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Rush Limbaugh is Being Raped!

Of all the howls of faux outrage from the right over the Senate Democrats invoking the “nuclear option” to eliminate filibusters for most presidential nominations, Rush Limbaugh’s reaction is the most vile and repulsive. Even for Limbaugh, this is incredibly low:

Let’s forget the Senate for a minute. Let’s say, let’s take 10 people in a room and they’re a group. And the room is made up of six men and four women. OK? The group has a rule that the men cannot rape the women. The group also has a rule that says any rule that will be changed must require six votes, of the 10, to change the rule. Every now and then, some lunatic in the group proposes to change the rule to allow women to be raped. But they never were able to get six votes for it. There were always the four women voting against it and they always found two guys. Well, the guy that kept proposing that women be raped finally got tired of it, and he was in the majority and he was one that [said], ‘You know what? We’re going to change the rule. Now all we need is five.” And well, ‘you can’t do that.’ ‘Yes we are. We’re the majority. We’re changing the rule.’ And then they vote. Can the women be raped? Well, all it would take then is half of the room. You can change the rule to say three. You can change the rule to say three people want it, it’s going to happen. There’s no rule. When the majority can change the rules there aren’t any.

Hey, whaddaya say we take a look at what Limbaugh was saying in 2004 when the Republicans wanted to eliminate the filibuster and the Democrats didn’t. He put up an entire page of “bullet points” spelling out the position he held then:

The so-called “nuclear option” — which should be called the Constitutional option — would end the use of the filibuster for judicial nominations. The Democrats are warning that if the Republicans change the filibuster rule, then all hell will break loose. I cannot think of anything worse than what they’ve done, and will continue to do — which is prevent the president from appointing judges to the federal court.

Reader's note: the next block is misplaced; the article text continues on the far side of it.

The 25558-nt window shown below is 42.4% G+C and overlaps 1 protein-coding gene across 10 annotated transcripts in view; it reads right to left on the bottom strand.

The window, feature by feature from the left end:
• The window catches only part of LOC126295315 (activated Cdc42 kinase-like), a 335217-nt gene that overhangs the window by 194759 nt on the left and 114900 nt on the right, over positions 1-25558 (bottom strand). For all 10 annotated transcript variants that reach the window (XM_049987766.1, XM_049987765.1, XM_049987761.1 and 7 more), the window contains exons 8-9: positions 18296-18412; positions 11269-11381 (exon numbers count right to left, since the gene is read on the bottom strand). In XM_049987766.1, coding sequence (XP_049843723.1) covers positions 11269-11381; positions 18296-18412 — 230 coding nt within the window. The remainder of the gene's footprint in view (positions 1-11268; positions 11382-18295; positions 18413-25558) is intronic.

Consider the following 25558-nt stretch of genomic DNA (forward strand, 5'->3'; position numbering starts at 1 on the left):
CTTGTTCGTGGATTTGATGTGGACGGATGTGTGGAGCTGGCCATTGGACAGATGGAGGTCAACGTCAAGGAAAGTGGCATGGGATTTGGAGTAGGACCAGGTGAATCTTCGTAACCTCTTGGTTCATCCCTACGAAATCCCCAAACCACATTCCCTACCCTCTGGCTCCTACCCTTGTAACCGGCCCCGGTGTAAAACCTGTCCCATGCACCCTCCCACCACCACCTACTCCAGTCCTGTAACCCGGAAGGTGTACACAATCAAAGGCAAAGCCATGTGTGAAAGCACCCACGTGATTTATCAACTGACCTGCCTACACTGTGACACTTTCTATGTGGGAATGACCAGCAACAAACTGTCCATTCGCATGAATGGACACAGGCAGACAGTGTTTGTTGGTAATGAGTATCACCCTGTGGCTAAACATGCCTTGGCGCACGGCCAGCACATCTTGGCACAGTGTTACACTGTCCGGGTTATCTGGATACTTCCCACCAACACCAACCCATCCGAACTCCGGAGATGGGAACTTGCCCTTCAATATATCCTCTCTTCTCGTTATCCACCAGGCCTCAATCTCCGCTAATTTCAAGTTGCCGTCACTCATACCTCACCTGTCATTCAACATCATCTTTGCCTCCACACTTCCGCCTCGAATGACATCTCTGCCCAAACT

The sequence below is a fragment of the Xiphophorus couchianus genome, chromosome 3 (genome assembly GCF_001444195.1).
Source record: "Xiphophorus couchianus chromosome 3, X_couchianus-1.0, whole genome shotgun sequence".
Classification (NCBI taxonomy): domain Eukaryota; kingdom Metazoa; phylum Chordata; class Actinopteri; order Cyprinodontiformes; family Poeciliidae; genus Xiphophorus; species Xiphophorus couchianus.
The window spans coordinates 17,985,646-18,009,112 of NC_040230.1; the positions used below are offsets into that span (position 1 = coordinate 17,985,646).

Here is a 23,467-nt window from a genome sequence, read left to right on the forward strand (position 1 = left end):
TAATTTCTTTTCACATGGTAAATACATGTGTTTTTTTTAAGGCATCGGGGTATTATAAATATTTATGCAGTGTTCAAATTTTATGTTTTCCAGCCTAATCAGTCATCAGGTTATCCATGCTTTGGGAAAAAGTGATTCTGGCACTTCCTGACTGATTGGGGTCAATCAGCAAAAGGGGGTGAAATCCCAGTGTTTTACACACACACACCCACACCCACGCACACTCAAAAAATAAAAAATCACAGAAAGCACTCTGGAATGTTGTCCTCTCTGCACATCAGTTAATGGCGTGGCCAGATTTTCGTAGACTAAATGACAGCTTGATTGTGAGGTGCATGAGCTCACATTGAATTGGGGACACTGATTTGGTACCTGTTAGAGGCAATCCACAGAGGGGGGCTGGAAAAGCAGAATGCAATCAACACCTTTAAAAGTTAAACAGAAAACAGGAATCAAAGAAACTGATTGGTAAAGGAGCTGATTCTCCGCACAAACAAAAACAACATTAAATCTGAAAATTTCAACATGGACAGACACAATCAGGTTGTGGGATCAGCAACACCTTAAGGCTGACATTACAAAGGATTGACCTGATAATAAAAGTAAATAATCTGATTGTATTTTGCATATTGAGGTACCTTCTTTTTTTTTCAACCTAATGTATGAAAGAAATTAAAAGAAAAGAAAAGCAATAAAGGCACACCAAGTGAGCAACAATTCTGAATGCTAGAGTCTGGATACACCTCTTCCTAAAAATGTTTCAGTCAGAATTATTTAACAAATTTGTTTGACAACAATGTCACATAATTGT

The Senate rules have never been used to block presidential judicial appointments. By threatening to use the filibuster, or actually invoking it, the Senate Democrats are requiring that a super-majority of 60 senators must, in essence, confirm a judge. There are 7 instances in which the Constitution provides for super-majority votes — convictions related to impeachment, adoption of treaties, expelling members, overriding vetoes, amending the Constitution, 14th Amendment, and 25th Amendment.

The Senate has, under the Constitution, an “advice and consent” role. But it cannot use that role to impose a super-majority requirement on the president’s nomination function or on the rest of the Senate. After all, all senators have a right, under the Constitution, to provide their advice and consent, which means the right to a simple majority vote on the Senate floor.

At no time in over 200 years, until the prior Senate, did senators contend that the filibuster could be used against judicial nominees. The point is that is was understood that the Constitution did not grant 41 senators the power to thwart the president’s judicial appointment power. The way we conservatives read the Constitution is to try to determine what the words mean, what the framers intended — we don’t assign broad meanings to words or look for loopholes.

One last point – if the Senate, which has the constitutional right to make its own rules, decides that it wants to require a super-majority vote to pass certain bills, such as tax bills, that’s perfectly fine. Such a rule would NOT infringe on a presidential power. But to do so when it affects a presidential power, such as the appointment of judges, that would be unconstitutional.

When Bush was in office, eliminating the filibuster was necessary to preserve the constitution. When Obama is in office, it’s rape. To be fair, though, Bush was white. Don’t worry, Rush; if it’s a legitimate rape, the body politic has the ability to shut down.

Comments

  1. trucreep says

    There is always, aaaaaaaaalways hypocrisy between these two stupid parties. But I have to admit, this whole “nuclear option” one is pretty outrageous in how ridiculous the hypocrisy has been.

  2. Trebuchet says

    @Modus: Or if Obama had been decent enough to allow himself to be frogmarched out of the White House by Klayman’s millions the other day.

  3. Chiroptera says

    Yes, not only do conservatives not know what words mean, they also don’t understand how analogies work.

  4. alanb says

    Rush is projecting again. Watching all that Sandra Fluke fantasy porn must be causing him to lose impulse control.

  5. marcus says

    @ 2 & 3 When will Obama finally accede to the will of the millions of several people who protested his dictatorship at the White House last week? Why must he persist in this illegal “presidency”?

  6. Reginald Selkirk says

    I cannot think of anything worse than what they’ve done, and will continue to do — which is prevent the president from appointing judges to the federal court.

    What a limited imagination. Just off the top of my head, here’s a few things that I think would be worse than preventing the appointment of judges to the federal court:
    1) Asteroid impact wipes out all life on Earth.
    2) The slaughter of millions of people because of religiously-fueled bigotry.
    3) Being trapped in a room with Rush Limbaugh.

  7. Loqi says

    When the majority can change the rules there aren’t any.